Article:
I am going to begin a new series on the subject of morality. This topic is very relevant with multiple issues of morality being argued in the public square. I talk with many individuals who believe objective morality does not exist. I actually enjoy talking with people who don’t believe in objective morality. It makes for lively conversations.
Today more than ever our society is skeptical of all truth claims especially religious or moral truth claims. Anybody or group that claims there are absolute moral truths is said to be arrogant and close-minded. Morality they say is determined by the individual or society. This is a popular philosophy on many college campuses, especially among history and humanities professors. “Who are you to judge my morals,” is rally cry by students and teachers on many college campuses.
The issue of where morals come from has been argued since the beginning of time. Answering the question, is right and wrong something we make up or does it exist outside us, has been wrestled with for centuries. Where do you stand? Do objective moral truths exist? Are people across cultures and time periods obligated to obey these objective moral rules? Or is right and wrong determined by the preferences of individuals or societies?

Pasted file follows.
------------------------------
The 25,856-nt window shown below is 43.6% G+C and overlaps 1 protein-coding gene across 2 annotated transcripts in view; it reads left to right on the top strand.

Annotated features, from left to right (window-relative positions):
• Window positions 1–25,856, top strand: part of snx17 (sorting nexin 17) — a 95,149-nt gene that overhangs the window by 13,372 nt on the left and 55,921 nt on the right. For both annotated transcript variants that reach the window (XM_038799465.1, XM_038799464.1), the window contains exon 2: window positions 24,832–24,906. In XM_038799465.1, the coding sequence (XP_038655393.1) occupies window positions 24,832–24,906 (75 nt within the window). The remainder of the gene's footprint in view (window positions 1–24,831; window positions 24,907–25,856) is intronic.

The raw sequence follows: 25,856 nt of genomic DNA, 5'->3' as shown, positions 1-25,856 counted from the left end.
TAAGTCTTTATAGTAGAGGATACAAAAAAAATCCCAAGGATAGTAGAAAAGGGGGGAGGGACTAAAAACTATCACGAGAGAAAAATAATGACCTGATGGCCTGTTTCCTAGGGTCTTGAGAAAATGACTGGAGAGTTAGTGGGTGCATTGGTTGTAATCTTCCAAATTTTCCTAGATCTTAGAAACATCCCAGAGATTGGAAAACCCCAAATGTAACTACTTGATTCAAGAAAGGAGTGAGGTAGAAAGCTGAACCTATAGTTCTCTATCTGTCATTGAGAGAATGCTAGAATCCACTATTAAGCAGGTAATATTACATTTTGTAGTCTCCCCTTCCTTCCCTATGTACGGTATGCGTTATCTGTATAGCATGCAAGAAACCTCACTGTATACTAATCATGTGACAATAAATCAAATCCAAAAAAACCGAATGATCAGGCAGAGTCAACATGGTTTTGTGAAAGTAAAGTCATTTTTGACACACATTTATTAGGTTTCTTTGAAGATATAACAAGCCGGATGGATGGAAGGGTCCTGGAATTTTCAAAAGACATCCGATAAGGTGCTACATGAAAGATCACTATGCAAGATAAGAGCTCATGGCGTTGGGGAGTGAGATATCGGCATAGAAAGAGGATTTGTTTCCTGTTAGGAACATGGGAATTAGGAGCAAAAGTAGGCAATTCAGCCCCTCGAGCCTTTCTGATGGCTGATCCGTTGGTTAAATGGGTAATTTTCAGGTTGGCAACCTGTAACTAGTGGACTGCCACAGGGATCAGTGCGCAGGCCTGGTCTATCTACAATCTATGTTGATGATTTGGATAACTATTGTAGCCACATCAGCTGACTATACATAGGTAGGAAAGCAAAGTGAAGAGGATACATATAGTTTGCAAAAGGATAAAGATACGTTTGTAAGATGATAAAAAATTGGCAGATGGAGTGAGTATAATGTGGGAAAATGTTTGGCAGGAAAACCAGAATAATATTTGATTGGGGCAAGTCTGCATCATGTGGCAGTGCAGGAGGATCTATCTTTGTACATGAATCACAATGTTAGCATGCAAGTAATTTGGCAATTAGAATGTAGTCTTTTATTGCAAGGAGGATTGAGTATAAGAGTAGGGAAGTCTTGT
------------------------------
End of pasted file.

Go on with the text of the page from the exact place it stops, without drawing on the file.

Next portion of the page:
Graduate student Jerome Pinn checked into his dormitory at the University of Michigan to discover that the walls of his new room were covered with posters of nude men and that his new roommate was an active homosexual who expected to have partners in the room. Pinn approached the Michigan housing office requesting that he be transferred to another room. Listen to Pinn's own description of what followed: “They were outraged by this request. They asked me what was wrong with me–what my problem was. I said that I had a religious and moral objection to homosexual conduct. They were surprised; they couldn't believe it. Finally, they assigned me to another room, but they warned me that if I told anyone of the reason, I would face university charges of discrimination on the basis of sexual orientation.” In their mind, Jerome had no right to a new room because he was being intolerant. This seems to be the direction much of our society is headed.
I will defend the idea that objective morality exists and will make my case over the next few weeks.
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